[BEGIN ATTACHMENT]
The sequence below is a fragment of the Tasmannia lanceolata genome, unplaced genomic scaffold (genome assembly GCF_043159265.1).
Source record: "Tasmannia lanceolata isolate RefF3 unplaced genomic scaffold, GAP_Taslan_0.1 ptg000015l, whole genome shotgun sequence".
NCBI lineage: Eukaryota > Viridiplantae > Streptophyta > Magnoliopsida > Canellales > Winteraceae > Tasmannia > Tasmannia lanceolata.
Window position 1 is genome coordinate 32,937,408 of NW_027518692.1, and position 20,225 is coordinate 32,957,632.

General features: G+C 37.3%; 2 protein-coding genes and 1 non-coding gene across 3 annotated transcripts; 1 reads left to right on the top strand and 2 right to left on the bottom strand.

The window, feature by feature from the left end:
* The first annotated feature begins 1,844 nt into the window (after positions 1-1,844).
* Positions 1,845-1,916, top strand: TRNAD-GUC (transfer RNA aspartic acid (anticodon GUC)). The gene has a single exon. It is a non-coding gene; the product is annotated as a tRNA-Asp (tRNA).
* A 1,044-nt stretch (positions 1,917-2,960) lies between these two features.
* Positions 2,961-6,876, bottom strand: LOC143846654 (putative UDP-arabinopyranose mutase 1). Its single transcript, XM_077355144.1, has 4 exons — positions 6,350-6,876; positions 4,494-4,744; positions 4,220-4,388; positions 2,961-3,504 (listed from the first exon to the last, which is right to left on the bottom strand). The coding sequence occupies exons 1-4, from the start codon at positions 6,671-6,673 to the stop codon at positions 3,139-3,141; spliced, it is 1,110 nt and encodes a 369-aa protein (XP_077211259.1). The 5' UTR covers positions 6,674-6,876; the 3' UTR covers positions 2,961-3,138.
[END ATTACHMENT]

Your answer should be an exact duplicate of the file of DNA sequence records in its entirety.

The sequence below is a fragment of the Tasmannia lanceolata genome, unplaced genomic scaffold (genome assembly GCF_043159265.1).
Source record: "Tasmannia lanceolata isolate RefF3 unplaced genomic scaffold, GAP_Taslan_0.1 ptg000015l, whole genome shotgun sequence".
NCBI lineage: Eukaryota > Viridiplantae > Streptophyta > Magnoliopsida > Canellales > Winteraceae > Tasmannia > Tasmannia lanceolata.
Window position 1 is genome coordinate 32,937,408 of NW_027518692.1, and position 20,225 is coordinate 32,957,632.

General features: G+C 37.3%; 2 protein-coding genes and 1 non-coding gene across 3 annotated transcripts; 1 reads left to right on the top strand and 2 right to left on the bottom strand.

The window, feature by feature from the left end:
* The first annotated feature begins 1,844 nt into the window (after positions 1-1,844).
* Positions 1,845-1,916, top strand: TRNAD-GUC (transfer RNA aspartic acid (anticodon GUC)). The gene has a single exon. It is a non-coding gene; the product is annotated as a tRNA-Asp (tRNA).
* A 1,044-nt stretch (positions 1,917-2,960) lies between these two features.
* Positions 2,961-6,876, bottom strand: LOC143846654 (putative UDP-arabinopyranose mutase 1). Its single transcript, XM_077355144.1, has 4 exons — positions 6,350-6,876; positions 4,494-4,744; positions 4,220-4,388; positions 2,961-3,504 (listed from the first exon to the last, which is right to left on the bottom strand). The coding sequence occupies exons 1-4, from the start codon at positions 6,671-6,673 to the stop codon at positions 3,139-3,141; spliced, it is 1,110 nt and encodes a 369-aa protein (XP_077211259.1). The 5' UTR covers positions 6,674-6,876; the 3' UTR covers positions 2,961-3,138.